Bigger is not always better. This is certainly true for Excel files. Large workbooks take more time to open and calculate, occupy more storage space, consume more real-time resources, and are more prone to crashing and corruption. Like trying to lose weight, there are easy and harder ways to reduce, but you can have a smaller Excel workbook in just minutes by applying one or more of these techniques in this article. I report the results of the techniques I tested myself.
Except where noted, my test file is 50 full columns of nonempty cells for a total of 5,242,880 cells.
Remove What You Don’t Need
Delete Unused Sheets
It almost goes without saying to delete sheets you don’t need. You might have unused empty sheets. You might have leftover sheets from the development phase of a project. Be sure to check for hidden sheets also. From the Home tab, choose Cells, Format, Hide & Unhide, Unhide Sheet.
Clear Unused Cells
Excel “remembers" every cell on a sheet that was ever non-empty. Press Ctrl-End to locate the bottom-right corner of the “used" region of the worksheet. Select this cell and all cells above it and to the left that are empty. To clear these unused cells, choose the Home tab, Edit, Clear, All.
TIP: Professor Excel sells an Excel Add-in to reduce the size of a workbook, plus almost 90 more time-saving tools.
Remove Unnecessary Formulas
Removing formulas cuts at the heart of Excel, but formulas do bloat the workbook. Whenever you have built formulas for a data set and that data is static in forever static, then convert the formulas to values. Select the formula cells. Choose Copy (Ctrl-C). With the formulas still selected, click the Paste command’s down arrow on the Home tab and choose Paste Values. Test results: Converting over 5 million formulas to values decreased the size of the workbook by 56%. Wow!
TIP: You can prevent many formulas in a workbook by writing VBA procedures that assign values to cells. In one compelling case study, the VBA If statement is faster than the IF function.
Remove Unnecessary Formatting
The living spaces of a home are usually more attractive than storage spaces. Likewise, cell formatting and conditional formatting add meaning to a worksheet. Formatting also increases the file size. When it comes to file size, plain formatting is more attractive. Test results: Formatting increased the file size by 4%.
There are several ways to clear formatting without deleting formatted cells. To use a Ribbon command from the Home tab, choose Editing, Clear, Clear Formats.
All versions of Excel starting with 2016 and Excel Office Professional Plus 2013 come bundled with Microsoft’s Inquire Add-In. The Inquire tab has a Clean Excel Formatting command. To install the Add-in, choose File tab, Options, Add-ins. Choose COM Add-ins from the dropdown list, then click Go. Make a backup copy of the workbook first, because you cannot undo the “Clean Excess Cell Formatting" action.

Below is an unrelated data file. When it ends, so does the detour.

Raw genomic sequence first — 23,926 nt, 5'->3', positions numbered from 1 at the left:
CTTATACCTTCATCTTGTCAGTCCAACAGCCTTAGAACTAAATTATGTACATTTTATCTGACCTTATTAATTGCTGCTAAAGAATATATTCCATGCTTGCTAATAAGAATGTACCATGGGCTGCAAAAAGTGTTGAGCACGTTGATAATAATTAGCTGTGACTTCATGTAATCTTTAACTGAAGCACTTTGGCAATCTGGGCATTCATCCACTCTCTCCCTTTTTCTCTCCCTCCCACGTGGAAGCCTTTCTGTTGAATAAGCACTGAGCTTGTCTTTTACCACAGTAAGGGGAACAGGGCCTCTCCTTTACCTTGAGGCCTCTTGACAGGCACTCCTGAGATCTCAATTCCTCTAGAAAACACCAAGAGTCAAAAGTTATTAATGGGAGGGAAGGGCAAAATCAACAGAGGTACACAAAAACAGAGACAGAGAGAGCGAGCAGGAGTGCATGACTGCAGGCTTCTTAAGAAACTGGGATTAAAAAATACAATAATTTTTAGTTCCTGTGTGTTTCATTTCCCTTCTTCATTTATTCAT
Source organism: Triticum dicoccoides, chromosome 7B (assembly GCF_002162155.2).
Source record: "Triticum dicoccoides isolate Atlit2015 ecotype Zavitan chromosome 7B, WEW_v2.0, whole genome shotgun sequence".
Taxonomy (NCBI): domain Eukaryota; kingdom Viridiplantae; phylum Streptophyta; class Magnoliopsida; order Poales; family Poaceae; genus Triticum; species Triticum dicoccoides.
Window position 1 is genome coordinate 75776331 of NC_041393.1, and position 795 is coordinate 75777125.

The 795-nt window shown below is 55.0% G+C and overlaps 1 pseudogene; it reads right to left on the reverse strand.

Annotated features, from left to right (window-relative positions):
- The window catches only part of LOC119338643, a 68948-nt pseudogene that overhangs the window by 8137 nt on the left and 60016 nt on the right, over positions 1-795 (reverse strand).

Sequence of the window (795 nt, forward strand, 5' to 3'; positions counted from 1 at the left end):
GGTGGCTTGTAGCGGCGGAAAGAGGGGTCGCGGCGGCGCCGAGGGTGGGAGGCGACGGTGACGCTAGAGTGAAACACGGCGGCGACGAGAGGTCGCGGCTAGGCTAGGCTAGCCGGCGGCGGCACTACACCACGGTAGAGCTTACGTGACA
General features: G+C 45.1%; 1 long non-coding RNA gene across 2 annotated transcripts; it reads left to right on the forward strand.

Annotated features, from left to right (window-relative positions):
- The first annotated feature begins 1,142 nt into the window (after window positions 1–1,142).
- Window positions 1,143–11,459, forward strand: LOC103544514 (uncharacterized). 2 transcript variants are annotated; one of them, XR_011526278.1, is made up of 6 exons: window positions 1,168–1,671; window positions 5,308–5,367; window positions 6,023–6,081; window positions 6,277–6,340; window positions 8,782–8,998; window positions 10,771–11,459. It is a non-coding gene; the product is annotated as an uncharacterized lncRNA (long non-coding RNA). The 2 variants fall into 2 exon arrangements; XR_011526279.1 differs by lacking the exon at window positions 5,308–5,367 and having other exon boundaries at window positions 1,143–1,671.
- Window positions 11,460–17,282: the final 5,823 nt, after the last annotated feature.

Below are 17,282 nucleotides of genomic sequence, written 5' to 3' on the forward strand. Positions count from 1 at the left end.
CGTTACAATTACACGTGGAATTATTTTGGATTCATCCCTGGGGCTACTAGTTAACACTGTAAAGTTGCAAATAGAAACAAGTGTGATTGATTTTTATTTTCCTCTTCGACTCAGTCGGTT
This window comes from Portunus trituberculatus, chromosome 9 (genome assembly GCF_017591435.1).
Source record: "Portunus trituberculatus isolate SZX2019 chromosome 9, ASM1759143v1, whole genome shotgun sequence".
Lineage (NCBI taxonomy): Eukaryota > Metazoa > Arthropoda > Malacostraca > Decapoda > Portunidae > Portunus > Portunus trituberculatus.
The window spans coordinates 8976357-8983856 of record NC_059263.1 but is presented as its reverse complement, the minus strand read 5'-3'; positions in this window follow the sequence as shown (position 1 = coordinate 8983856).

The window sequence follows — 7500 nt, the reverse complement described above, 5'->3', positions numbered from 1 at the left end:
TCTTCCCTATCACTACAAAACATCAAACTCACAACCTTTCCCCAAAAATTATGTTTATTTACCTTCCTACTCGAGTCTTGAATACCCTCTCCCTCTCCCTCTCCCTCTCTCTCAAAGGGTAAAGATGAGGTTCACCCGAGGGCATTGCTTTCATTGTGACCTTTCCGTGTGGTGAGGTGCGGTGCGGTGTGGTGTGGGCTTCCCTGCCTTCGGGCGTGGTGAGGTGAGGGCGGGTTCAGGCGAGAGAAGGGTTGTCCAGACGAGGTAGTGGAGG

Make Smaller Choices
Save as XLSB File Format
XLSB is Binary file format. XLSB file format was introduced with Excel 2007. Binary has only two values, zeroes and ones. Binary is a computer’s native language. The major advantage of XLSB format is efficiency. Workbooks in binary format are more efficient, because most of an XLSB file is already in binary code. An XLSB file is smaller than the corresponding XLSX file. Large XLSB files open faster than do XLSX files.To save the workbook as XLSB, choose File, Save As. For File Type, choose XLSB. Test results: Saving an XLSX workbook with over 5 million formulas as XSLB format decreased the file size by a whopping 37%. Wow!
XLSB file format does have some disadvantages. Power Query does not recognize XLSB file format. Some third-party applications only recognize XLS, XLSX, and XLSM as acceptable file formats. XLSB file format does not differentiate between macro and macro-free workbooks. You can install a third-party Excel Add-In like spreadsheet1.com’s Macro Mover to check whether an XLSB workbook has macros before you open it. Versions of Excel prior to 2007 do not recognize XLSB file format.
Inserting an image to an Excel workbook increases the file size by the stored size of the image. This is true, even if you crop and resize the image in Excel. That’s because Excel stores the original image. Test results: The file size of a 9 KB Excel workbook with one empty sheet increased to 170 KB when I Inserted a 159 KB image.
Compress the image before you insert it instead. You can do this with image editing software like Adobe Photoshop and free online tools like pixlr.com and TinyPng.com. Less effort and also less effective is Excel’s built-in Compress Images command. Select the image. From the Picture Format tab, choose Compress Picture (Adjust Group). Choose Email from the Compress Picture dialog.
Avoid Entire Rows and Columns
When practical, avoid formulas that reference an entire row or column. For example, use
=SUMIF(F2:F100, $H$1, G2:G100) instead of
=SUMIF(F:F, $H$1, G:G).